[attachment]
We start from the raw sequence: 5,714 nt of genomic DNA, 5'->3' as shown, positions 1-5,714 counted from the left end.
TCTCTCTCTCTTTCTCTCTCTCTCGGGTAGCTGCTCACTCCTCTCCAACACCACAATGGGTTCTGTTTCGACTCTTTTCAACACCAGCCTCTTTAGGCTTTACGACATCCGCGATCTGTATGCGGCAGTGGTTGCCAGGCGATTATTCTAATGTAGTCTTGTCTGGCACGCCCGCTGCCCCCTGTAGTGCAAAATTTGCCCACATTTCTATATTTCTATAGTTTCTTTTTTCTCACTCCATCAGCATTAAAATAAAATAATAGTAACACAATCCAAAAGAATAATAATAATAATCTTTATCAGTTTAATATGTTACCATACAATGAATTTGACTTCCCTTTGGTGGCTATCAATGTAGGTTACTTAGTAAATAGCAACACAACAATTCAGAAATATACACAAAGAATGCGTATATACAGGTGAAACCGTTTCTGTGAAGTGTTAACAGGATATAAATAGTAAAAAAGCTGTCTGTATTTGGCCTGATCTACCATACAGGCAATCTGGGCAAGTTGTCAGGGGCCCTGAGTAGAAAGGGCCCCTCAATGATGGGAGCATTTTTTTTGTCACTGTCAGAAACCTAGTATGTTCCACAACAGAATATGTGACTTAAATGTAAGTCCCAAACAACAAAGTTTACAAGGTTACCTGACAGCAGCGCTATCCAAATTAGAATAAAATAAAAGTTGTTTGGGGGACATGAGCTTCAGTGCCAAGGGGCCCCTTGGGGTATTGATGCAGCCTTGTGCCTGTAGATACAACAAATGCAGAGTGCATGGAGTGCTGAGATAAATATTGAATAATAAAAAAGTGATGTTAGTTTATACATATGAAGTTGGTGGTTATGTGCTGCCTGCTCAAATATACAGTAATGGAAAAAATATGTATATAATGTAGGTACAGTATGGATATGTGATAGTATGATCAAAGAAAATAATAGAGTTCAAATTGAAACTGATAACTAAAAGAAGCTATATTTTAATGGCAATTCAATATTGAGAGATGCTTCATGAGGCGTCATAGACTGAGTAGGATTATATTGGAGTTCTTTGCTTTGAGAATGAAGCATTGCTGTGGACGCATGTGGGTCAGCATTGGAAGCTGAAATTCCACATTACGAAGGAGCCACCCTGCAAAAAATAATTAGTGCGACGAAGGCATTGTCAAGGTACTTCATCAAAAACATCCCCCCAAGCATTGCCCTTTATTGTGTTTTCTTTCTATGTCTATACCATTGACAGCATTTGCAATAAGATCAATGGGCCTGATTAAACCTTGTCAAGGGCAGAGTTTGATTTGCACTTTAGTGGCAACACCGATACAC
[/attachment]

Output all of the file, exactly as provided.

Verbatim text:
We start from the raw sequence: 5,714 nt of genomic DNA, 5'->3' as shown, positions 1-5,714 counted from the left end.
TCTCTCTCTCTTTCTCTCTCTCTCGGGTAGCTGCTCACTCCTCTCCAACACCACAATGGGTTCTGTTTCGACTCTTTTCAACACCAGCCTCTTTAGGCTTTACGACATCCGCGATCTGTATGCGGCAGTGGTTGCCAGGCGATTATTCTAATGTAGTCTTGTCTGGCACGCCCGCTGCCCCCTGTAGTGCAAAATTTGCCCACATTTCTATATTTCTATAGTTTCTTTTTTCTCACTCCATCAGCATTAAAATAAAATAATAGTAACACAATCCAAAAGAATAATAATAATAATCTTTATCAGTTTAATATGTTACCATACAATGAATTTGACTTCCCTTTGGTGGCTATCAATGTAGGTTACTTAGTAAATAGCAACACAACAATTCAGAAATATACACAAAGAATGCGTATATACAGGTGAAACCGTTTCTGTGAAGTGTTAACAGGATATAAATAGTAAAAAAGCTGTCTGTATTTGGCCTGATCTACCATACAGGCAATCTGGGCAAGTTGTCAGGGGCCCTGAGTAGAAAGGGCCCCTCAATGATGGGAGCATTTTTTTTGTCACTGTCAGAAACCTAGTATGTTCCACAACAGAATATGTGACTTAAATGTAAGTCCCAAACAACAAAGTTTACAAGGTTACCTGACAGCAGCGCTATCCAAATTAGAATAAAATAAAAGTTGTTTGGGGGACATGAGCTTCAGTGCCAAGGGGCCCCTTGGGGTATTGATGCAGCCTTGTGCCTGTAGATACAACAAATGCAGAGTGCATGGAGTGCTGAGATAAATATTGAATAATAAAAAAGTGATGTTAGTTTATACATATGAAGTTGGTGGTTATGTGCTGCCTGCTCAAATATACAGTAATGGAAAAAATATGTATATAATGTAGGTACAGTATGGATATGTGATAGTATGATCAAAGAAAATAATAGAGTTCAAATTGAAACTGATAACTAAAAGAAGCTATATTTTAATGGCAATTCAATATTGAGAGATGCTTCATGAGGCGTCATAGACTGAGTAGGATTATATTGGAGTTCTTTGCTTTGAGAATGAAGCATTGCTGTGGACGCATGTGGGTCAGCATTGGAAGCTGAAATTCCACATTACGAAGGAGCCACCCTGCAAAAAATAATTAGTGCGACGAAGGCATTGTCAAGGTACTTCATCAAAAACATCCCCCCAAGCATTGCCCTTTATTGTGTTTTCTTTCTATGTCTATACCATTGACAGCATTTGCAATAAGATCAATGGGCCTGATTAAACCTTGTCAAGGGCAGAGTTTGATTTGCACTTTAGTGGCAACACCGATACAC